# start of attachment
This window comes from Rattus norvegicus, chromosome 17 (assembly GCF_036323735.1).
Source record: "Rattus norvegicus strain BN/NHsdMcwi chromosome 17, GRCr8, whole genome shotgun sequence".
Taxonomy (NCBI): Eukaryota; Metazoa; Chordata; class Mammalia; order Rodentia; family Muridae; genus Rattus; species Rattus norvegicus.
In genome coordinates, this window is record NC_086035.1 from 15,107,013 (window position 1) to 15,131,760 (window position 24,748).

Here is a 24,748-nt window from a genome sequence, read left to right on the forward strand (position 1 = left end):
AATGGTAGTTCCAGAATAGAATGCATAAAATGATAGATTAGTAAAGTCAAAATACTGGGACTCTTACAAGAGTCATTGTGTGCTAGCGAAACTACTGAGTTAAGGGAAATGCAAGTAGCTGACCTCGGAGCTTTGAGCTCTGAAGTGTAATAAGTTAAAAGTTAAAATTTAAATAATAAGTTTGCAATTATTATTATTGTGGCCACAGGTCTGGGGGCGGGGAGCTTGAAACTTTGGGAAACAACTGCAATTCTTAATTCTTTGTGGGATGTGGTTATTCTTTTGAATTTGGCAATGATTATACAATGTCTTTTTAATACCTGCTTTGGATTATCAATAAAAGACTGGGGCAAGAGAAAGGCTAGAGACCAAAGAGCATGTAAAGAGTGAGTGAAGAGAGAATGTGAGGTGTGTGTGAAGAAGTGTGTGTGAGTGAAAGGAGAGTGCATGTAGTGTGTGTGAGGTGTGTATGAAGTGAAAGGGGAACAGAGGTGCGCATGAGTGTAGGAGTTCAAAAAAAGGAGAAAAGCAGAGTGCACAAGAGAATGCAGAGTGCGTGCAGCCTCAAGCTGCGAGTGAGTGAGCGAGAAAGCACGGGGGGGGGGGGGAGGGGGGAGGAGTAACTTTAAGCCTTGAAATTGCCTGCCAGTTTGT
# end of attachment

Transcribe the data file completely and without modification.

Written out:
This window comes from Rattus norvegicus, chromosome 17 (assembly GCF_036323735.1).
Source record: "Rattus norvegicus strain BN/NHsdMcwi chromosome 17, GRCr8, whole genome shotgun sequence".
Taxonomy (NCBI): Eukaryota; Metazoa; Chordata; class Mammalia; order Rodentia; family Muridae; genus Rattus; species Rattus norvegicus.
In genome coordinates, this window is record NC_086035.1 from 15,107,013 (window position 1) to 15,131,760 (window position 24,748).

Here is a 24,748-nt window from a genome sequence, read left to right on the forward strand (position 1 = left end):
AATGGTAGTTCCAGAATAGAATGCATAAAATGATAGATTAGTAAAGTCAAAATACTGGGACTCTTACAAGAGTCATTGTGTGCTAGCGAAACTACTGAGTTAAGGGAAATGCAAGTAGCTGACCTCGGAGCTTTGAGCTCTGAAGTGTAATAAGTTAAAAGTTAAAATTTAAATAATAAGTTTGCAATTATTATTATTGTGGCCACAGGTCTGGGGGCGGGGAGCTTGAAACTTTGGGAAACAACTGCAATTCTTAATTCTTTGTGGGATGTGGTTATTCTTTTGAATTTGGCAATGATTATACAATGTCTTTTTAATACCTGCTTTGGATTATCAATAAAAGACTGGGGCAAGAGAAAGGCTAGAGACCAAAGAGCATGTAAAGAGTGAGTGAAGAGAGAATGTGAGGTGTGTGTGAAGAAGTGTGTGTGAGTGAAAGGAGAGTGCATGTAGTGTGTGTGAGGTGTGTATGAAGTGAAAGGGGAACAGAGGTGCGCATGAGTGTAGGAGTTCAAAAAAAGGAGAAAAGCAGAGTGCACAAGAGAATGCAGAGTGCGTGCAGCCTCAAGCTGCGAGTGAGTGAGCGAGAAAGCACGGGGGGGGGGGGGAGGGGGGAGGAGTAACTTTAAGCCTTGAAATTGCCTGCCAGTTTGT